- 63% have no established breaks.
- 76% have meal breaks in front of their laptop or smartphone.
- 86% keep their device(s) in their bedroom at night.
- 73% check their device before getting up in the morning.
So what can be done about all of this?
Anastasia explored the three pillars of a healthy tech/life balance:
1. Focused work.
2. Rest and unplug.
3. Physical and mental wellbeing.
The challenge for HR practitioners is to not just to encourage digital wellbeing in the workplace, but also within the broader HR profession.
A number of ways to encourage wellbeing were explored.
- Regular physical activity.
- Looking after your eyes.
- Taking care of your posture.
- Healthy eating habits.
- Quality of rest, and sleep.
- Effective time management, and delineation between deep and shallow work.
- Thinking about your environment, and the impact this has on work, your relationships, etc.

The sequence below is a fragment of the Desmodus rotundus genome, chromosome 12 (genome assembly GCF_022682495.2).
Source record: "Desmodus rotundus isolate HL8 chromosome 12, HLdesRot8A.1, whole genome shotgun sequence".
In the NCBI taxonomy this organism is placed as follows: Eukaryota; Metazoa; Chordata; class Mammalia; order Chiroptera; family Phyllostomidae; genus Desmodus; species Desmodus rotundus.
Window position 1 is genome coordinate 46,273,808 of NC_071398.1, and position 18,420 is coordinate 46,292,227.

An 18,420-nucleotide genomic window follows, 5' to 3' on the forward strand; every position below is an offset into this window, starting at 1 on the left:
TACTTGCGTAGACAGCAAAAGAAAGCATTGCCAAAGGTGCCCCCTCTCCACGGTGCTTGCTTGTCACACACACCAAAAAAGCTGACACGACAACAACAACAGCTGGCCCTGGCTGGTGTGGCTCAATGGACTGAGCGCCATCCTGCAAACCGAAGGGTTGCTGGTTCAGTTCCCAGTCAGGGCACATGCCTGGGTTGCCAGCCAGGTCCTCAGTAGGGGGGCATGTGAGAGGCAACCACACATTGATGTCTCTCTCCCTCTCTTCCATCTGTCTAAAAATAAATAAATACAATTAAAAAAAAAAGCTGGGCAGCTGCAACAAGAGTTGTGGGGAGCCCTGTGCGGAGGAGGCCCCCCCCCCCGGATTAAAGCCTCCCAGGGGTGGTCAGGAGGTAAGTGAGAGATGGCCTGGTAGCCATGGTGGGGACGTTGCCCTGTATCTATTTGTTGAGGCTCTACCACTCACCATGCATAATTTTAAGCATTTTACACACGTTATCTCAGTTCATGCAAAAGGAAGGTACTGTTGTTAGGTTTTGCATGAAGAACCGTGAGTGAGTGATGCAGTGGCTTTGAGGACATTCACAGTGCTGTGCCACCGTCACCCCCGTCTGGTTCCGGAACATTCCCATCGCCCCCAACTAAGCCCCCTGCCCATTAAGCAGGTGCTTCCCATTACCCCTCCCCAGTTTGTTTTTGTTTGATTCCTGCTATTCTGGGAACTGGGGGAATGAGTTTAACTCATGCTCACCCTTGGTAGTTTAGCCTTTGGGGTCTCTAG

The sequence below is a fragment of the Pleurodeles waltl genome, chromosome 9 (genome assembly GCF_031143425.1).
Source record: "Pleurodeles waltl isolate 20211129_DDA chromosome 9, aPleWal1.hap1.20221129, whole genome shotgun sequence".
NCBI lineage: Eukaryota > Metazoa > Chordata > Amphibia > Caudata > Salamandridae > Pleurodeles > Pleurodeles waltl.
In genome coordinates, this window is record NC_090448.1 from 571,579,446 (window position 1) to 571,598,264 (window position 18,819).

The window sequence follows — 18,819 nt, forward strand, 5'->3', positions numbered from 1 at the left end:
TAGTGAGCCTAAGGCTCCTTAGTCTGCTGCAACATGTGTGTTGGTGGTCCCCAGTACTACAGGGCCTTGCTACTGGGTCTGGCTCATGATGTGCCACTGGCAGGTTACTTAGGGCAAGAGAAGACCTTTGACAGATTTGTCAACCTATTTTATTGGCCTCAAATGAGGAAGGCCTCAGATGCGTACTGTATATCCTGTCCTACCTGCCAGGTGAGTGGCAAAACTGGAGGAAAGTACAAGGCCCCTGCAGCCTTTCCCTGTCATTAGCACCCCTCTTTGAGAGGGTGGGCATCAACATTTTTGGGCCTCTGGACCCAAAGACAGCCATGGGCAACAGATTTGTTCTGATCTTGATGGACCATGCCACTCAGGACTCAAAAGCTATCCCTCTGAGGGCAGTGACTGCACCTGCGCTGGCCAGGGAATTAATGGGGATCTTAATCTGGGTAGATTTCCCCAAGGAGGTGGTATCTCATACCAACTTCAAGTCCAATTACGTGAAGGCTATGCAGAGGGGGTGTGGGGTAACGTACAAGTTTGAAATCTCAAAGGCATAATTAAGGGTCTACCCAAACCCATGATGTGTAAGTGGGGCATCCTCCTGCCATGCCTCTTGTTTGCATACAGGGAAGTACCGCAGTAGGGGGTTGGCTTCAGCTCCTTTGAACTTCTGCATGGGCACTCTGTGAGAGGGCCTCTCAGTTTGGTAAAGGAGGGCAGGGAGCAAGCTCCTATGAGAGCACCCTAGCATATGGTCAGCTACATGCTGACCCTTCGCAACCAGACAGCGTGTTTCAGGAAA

- Taking time for self-recovery.
We covered off in an hour what could easily be a day's workshop. Thanks again to Anastasia for a thought-provoking and interactive session. It certainly got me thinking about things I can do to review digital wellbeing at my company, and also on a personal level as I must admit some bad habits have crept in over the past couple of years!
Digital wellbeing should be an area that is top of mind for any HR professional, and with that in mind please do connect with Anastasia:
- On Twitter @ConsciDigital
- On LinkedIn https://www.linkedin.com/in/anastasiadedyukhina/
- Via the website https://www.consciously-digital.com/
The good news is that my PCR test was negative, and what I have had this past week is what we used to call in the good ol’ days a “cold”. Remember them?